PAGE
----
Mercedes-AMG GT S meets 911 GTS, F-Type R. And the winner is…

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Mercedes-AMG GT S meets two unexpected rivals in Autocar comparison test. Porsche 911 GTS and Jaguar’s F-Type R are the new kids on the block. Should the mighty Merc be afraid? Read on to find out what British magazine Autocar has to say.

Mercedes-Benz decided to replace the brawny SLS with a smaller, lighter, imminently faster successor. What seemed like a good idea on paper proves to be even better in practice. According to our colleagues from Autocar, the Mercedes-AMG GT, AMG’s first truly home-grown sports car, is a loud, dramatic coupé worthy of its heritage.

Cheaper and smaller also means less powerful, of course. In the S specification tested here, its new 4.0-litre twin-turbocharged V8 engine has 503bhp. So, disaster adverted. There’s certainly no shortage of power.


What about the competitors? 911 GTS develops ‘only’ 424bhp, being a better fit against the regular 456bhp Mercedes-AMG GT but Autocar thinks it still stands a chance, relying on core strengths like low-weight and amazing chassis tuning. The Jaguar on the other hand manages the unthinkable and surpasses the AMG with its 542bhp arsenal. All three cars sent their power resources to the rear wheels, while the Porsche is the only one with the engine mounted at the rear.

In Mercedes’ case, the dry-sumped 4.0-litre V8 drives the rear wheels through a seven-speed dual-clutch automatic transaxle gearbox. That gives the AMG a slight rearward weight bias – only 48% front, 52% rear. With its two turbos nestled between the two banks of cylinders, you might think that this particular V8 might lack the aural experience you’d come to expect from a fully-fledged supercar.

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Fortunately, that’s not the case. The AMG GT S erupts with the kind of yelp that wouldn’t disappoint if the engine were twice the capacity. Suitably enriched by it, you toddle off. Immediately the GT feels wide, and immediately its steering feels light. Too light? Perhaps. It’s quick to change direction although it stops just short of the nervousness that afflicted the SLS’s rim.

The ride is controlled, the body movements held in fine check and the controls responsive. The fun, though, even at upper-middling speeds, comes from the noise, the visuals and the event, rather than any visceral engineering feedback.

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Jaguar’s F-Type R Coupé comes from the same school, apparently, erupts with a similarly strong bark on start-up, though a sharper, edgier one, compared to the AMG. Its character is also different. Sporting a supercharger rather than turbos on its 5.0-litre, the F-Type is ridiculously rapid and snapping, hiding the fact that its 502lb ft doesn’t make a full appearance until 3500rpm, as opposed to Merc’s 479lb ft from 1750rpm.

Autocar thinks that the F-Type steers with more weight and no less precision than the GT. It does feels a heavier car overall, showing that it is 5kg fatter, at 1645kg for the GT and 1650kg for the F-Type. Body movements are limited, the steering gives back what you need and, like the GT, there is crackle and theatre to absorb and engage you. Less so than in the GT, but ultimately it’s just as adept. Both of their tailors, though, use similar cloth.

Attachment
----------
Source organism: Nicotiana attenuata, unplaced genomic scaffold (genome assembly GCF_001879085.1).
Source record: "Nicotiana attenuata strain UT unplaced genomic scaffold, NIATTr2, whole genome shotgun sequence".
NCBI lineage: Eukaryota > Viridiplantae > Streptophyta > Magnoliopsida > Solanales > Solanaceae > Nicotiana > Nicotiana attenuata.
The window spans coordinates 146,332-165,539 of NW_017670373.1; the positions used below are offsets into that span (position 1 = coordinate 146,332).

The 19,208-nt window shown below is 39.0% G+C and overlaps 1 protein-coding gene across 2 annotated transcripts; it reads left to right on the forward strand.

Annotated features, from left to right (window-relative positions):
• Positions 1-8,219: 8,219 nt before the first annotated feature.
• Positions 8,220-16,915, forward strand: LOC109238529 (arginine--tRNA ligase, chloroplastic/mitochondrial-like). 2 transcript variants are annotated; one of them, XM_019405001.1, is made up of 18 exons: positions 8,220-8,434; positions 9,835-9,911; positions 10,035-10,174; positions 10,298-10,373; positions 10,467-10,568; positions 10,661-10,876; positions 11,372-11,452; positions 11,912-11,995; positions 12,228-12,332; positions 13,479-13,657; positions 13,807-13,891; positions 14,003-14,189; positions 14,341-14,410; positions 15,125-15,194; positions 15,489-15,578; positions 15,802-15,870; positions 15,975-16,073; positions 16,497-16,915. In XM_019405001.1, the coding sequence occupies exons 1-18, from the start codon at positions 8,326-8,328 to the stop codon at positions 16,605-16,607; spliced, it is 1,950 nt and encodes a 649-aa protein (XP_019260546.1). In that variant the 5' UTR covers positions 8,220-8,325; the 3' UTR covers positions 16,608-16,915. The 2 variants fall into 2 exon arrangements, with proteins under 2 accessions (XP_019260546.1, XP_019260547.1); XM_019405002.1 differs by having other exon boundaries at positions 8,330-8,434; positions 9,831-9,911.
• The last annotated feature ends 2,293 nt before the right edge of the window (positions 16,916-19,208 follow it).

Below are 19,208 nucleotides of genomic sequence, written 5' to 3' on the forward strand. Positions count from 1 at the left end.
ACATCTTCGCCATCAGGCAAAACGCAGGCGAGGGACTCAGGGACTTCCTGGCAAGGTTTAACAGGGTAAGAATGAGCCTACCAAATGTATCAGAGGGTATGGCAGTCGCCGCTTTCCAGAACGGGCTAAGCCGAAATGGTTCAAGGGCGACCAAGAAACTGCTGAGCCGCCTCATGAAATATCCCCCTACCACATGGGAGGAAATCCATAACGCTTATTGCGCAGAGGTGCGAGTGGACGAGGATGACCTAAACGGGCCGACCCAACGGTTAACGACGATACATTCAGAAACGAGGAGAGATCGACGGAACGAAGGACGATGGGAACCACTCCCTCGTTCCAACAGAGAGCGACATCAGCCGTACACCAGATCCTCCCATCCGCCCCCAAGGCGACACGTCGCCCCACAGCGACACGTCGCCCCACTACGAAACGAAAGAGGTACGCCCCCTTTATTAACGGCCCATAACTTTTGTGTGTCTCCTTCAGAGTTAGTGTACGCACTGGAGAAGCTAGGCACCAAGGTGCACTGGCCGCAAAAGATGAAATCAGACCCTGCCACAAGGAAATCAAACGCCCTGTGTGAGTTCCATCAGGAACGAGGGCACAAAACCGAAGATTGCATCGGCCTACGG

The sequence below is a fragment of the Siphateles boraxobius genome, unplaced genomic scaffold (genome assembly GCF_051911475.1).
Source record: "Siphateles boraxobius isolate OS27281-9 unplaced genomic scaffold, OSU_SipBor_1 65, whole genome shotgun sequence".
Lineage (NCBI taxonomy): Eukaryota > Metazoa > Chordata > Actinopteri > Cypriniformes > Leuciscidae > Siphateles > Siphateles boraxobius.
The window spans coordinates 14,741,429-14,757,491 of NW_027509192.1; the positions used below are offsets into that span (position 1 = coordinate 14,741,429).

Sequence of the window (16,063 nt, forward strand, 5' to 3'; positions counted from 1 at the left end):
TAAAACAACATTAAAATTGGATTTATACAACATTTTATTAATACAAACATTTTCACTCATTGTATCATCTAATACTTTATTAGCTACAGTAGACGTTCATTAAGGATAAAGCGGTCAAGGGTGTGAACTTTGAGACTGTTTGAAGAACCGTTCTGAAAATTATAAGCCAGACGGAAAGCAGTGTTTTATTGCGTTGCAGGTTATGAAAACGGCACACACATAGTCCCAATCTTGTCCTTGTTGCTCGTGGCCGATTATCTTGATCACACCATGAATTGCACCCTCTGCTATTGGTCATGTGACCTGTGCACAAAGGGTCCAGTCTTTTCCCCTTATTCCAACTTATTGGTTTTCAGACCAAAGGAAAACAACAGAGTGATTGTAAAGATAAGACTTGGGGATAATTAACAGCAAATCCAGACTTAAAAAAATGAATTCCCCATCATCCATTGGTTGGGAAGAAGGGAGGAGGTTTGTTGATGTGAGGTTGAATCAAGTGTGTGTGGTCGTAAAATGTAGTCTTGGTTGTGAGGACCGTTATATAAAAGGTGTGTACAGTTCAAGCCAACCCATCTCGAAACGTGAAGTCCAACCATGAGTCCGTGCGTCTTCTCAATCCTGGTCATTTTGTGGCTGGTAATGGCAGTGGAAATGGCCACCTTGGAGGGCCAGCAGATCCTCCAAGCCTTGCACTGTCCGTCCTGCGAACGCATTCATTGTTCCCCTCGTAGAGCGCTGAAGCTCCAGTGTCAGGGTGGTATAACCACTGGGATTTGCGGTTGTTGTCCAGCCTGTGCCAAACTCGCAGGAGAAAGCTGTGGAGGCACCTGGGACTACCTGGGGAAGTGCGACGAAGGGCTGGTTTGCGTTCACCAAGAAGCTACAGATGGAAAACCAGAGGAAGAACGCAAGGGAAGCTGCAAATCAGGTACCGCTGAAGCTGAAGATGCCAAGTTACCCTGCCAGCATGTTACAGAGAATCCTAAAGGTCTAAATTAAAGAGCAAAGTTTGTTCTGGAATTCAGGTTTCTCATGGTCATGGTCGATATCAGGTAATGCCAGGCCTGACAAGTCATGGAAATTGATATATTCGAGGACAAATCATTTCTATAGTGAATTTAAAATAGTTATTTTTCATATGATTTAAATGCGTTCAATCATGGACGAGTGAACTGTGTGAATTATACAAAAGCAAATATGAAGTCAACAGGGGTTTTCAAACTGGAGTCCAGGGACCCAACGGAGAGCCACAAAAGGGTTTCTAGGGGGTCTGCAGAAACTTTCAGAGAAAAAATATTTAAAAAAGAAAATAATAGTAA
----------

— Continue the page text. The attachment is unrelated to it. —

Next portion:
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Which brings us to the 911 GTS, whose outfitter has been using a unique cut since 1963, to some effect. That’s why it has the smallest engine, with the least power, and is the narrowest and the lightest car here. The flat six is smooth and the only engine here that does without forced aspiration. If you want your 424bhp, you’ll have to reach to 7500rpm. Even obtaining the mere (by these standards) 325lb ft you’ll have to take the engine to 5750rpm.

The 911 is simply more visceral. From the moment the 911 turns a wheel, you are reminded of what a fabulously tuned, honed, at once familiar and yet still enthralling ‘hello, old friend’ experience this 911 is. Its lightly loaded front end allows the steering’s assistance to be knocked right back, so it has confident weight, excellent road feel and all the precision you could ask for.

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There’s also one noticeable difference. In the two front-engined coupés, you can surf their torque to make good road progress. The 911 is happier in the mid-range: 3500rpm in fourth gear gives you 65mph and excellent response, and from where a downshift or two under braking gives you the perfect revs for the job.

That the 911 has a mechanical limited-slip differential (the other pair’s are electronically controlled, for more refinement) and a 42/58 front-to-rear weight bias mean that it feels like its nose will push on slightly, but it’s just a 911 characteristic, Autocar is quick to point out.

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So what’s the verdict? The Britons think the Mercedes-AMG GT makes a noise to die for, it impresses in many ways that it ought to and, if you were buying a car of this type to use daily, sensibly and to be seen in, its rewards and attractions are immediate and obvious. So what’s the problem? Its name is 911. A lighter, less powerful, but ultimately more engaging car to drive. And a cheaper one on top of that. And the Jaguar? Autocar says the Mercedes-AMG GT S simply ‘out-F-Types the F-Type’, making the British coupe slightly irrelevant.

Head on to Autocar to read the full comparison test.